quotes rather than budgetary estimates from evaluated and qualified vendors; permit requirements; access to power grids and transmission rights; and terms of power purchase agreements and elements of risk therein. Due diligence exercises at earlier phases of project formation usually would address most or all of these issues at lower levels of confidence, and the degree of confidence would be stated at each level of estimate and analysis. This is well settled practice in engineering and due diligence assessments.
Finding: Like all other new energy technologies, CSP faces tough competition from currently lower-cost fossil fuel alternatives, particularly natural gas. Because of low capital costs, high fuel conversion efficiencies, and most importantly, currently low fuel costs with minimal constraints on deliverability, natural gas combined-cycle plants represent the lowest cost option for adding new or replacing old capacity in a size range that overlaps CSP trough and tower technology.
Finding: Because CSP receives its energy from an indigenous renewable resource, its fuel-cycle-related costs are imbedded in the initial capital investment and hence fully insulated against international price instabilities and deliverability problems. Unfortunately, in today’s energy markets, this positive attribute alone does not provide a sufficient incentive to lead to investment in renewable alternatives.
Recommendation: In light of national objectives that include increased energy security, lowering dependence on imported oil and gas to become more energy independent, and lowering environmental impacts both locally and globally, DOE should conduct a technical and economic analysis of its entire portfolio of renewable energy conversion systems with a uniform set of performance and financial assumptions. This analysis could then be compared against alternative conventional systems that will be available in the time frame when renewable systems would be employed.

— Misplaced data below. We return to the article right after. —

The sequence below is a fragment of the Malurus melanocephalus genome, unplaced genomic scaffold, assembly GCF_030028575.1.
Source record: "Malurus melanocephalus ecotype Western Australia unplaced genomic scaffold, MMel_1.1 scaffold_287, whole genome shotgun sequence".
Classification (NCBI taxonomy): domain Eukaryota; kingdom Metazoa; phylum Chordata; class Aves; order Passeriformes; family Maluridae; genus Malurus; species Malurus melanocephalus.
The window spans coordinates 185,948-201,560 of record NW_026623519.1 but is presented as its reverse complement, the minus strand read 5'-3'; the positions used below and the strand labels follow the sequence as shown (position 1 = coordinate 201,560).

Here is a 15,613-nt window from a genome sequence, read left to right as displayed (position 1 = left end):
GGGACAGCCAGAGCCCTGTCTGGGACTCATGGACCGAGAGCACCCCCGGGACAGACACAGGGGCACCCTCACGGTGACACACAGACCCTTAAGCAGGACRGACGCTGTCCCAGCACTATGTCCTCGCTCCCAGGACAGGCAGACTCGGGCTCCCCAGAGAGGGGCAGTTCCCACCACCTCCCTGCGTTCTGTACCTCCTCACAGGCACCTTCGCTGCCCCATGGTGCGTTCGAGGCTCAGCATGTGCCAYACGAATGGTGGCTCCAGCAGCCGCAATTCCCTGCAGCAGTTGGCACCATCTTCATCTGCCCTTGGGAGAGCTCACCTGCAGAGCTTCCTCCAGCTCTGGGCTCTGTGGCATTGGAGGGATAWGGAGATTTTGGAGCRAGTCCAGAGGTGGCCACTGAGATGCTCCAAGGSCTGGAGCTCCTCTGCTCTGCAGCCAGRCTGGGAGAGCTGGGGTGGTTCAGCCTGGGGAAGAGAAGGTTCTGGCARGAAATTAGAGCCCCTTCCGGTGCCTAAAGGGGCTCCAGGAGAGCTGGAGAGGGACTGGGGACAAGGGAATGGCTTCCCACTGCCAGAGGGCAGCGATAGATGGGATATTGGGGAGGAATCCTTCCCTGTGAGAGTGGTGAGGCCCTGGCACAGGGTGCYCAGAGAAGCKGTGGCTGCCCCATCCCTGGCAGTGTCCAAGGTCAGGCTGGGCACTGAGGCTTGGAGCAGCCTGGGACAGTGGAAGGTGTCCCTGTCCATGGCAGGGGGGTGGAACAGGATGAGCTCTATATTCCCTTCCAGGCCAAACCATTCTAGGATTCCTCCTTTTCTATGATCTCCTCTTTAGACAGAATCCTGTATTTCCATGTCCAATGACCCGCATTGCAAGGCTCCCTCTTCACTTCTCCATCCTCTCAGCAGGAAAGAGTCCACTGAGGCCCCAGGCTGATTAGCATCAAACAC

Recommendation: The committee recommends that a comparison of CSP with other renewable energy technology options be carried out that connects to regional issues—including resource grade and quality, capital and O&M costs, ease of siting and deployment, and energy demand—to national goals as articulated in the National Energy Plan  and DOE’s strategic planning. For example, the high-grade direct insolation resource of the arid Southwest represents a substantial renewable asset in a region with a growing demand for electric power. There are also considerable federal and state lands in the Southwest that are not suitable for agriculture or forestry that would make attractive sites for CSP plants.
Recommendation: Upon successfully completion of the intent of the previous two recommendations, and if the conclusion is positive for CSP plants, the committee recommends that DOE place greater emphasis on supporting U.S. industry by testing critical components for CSP deployment. This effort may include enhancing the current capacity of SunLab to conduct standardized tests to validate the performance and durability of reflectors, heliostats, receivers, storage, and absorber elements to ensure reliability for industrial developers. Furthermore, upgrading current CSP resource assessment capabilities to aid the siting of new generation plants will be needed to